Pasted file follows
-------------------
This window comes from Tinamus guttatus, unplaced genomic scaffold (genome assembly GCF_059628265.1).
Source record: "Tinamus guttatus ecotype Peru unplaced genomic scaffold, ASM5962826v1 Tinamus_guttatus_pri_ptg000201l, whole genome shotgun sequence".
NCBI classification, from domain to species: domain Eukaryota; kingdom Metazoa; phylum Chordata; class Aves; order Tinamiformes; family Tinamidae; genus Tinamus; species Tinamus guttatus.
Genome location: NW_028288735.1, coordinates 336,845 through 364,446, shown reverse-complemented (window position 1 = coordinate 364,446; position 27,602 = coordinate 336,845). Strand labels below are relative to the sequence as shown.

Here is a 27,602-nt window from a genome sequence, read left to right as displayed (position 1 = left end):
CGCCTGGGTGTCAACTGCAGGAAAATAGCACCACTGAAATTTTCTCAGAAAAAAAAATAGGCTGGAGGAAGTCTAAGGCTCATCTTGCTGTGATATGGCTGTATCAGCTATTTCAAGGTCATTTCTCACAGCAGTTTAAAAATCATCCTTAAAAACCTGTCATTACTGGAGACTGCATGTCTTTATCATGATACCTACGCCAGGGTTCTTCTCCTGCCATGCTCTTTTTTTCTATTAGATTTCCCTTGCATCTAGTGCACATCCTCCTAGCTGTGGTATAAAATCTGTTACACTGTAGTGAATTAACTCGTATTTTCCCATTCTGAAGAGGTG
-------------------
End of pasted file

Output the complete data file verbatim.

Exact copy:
This window comes from Tinamus guttatus, unplaced genomic scaffold (genome assembly GCF_059628265.1).
Source record: "Tinamus guttatus ecotype Peru unplaced genomic scaffold, ASM5962826v1 Tinamus_guttatus_pri_ptg000201l, whole genome shotgun sequence".
NCBI classification, from domain to species: domain Eukaryota; kingdom Metazoa; phylum Chordata; class Aves; order Tinamiformes; family Tinamidae; genus Tinamus; species Tinamus guttatus.
Genome location: NW_028288735.1, coordinates 336,845 through 364,446, shown reverse-complemented (window position 1 = coordinate 364,446; position 27,602 = coordinate 336,845). Strand labels below are relative to the sequence as shown.

Here is a 27,602-nt window from a genome sequence, read left to right as displayed (position 1 = left end):
CGCCTGGGTGTCAACTGCAGGAAAATAGCACCACTGAAATTTTCTCAGAAAAAAAAATAGGCTGGAGGAAGTCTAAGGCTCATCTTGCTGTGATATGGCTGTATCAGCTATTTCAAGGTCATTTCTCACAGCAGTTTAAAAATCATCCTTAAAAACCTGTCATTACTGGAGACTGCATGTCTTTATCATGATACCTACGCCAGGGTTCTTCTCCTGCCATGCTCTTTTTTTCTATTAGATTTCCCTTGCATCTAGTGCACATCCTCCTAGCTGTGGTATAAAATCTGTTACACTGTAGTGAATTAACTCGTATTTTCCCATTCTGAAGAGGTG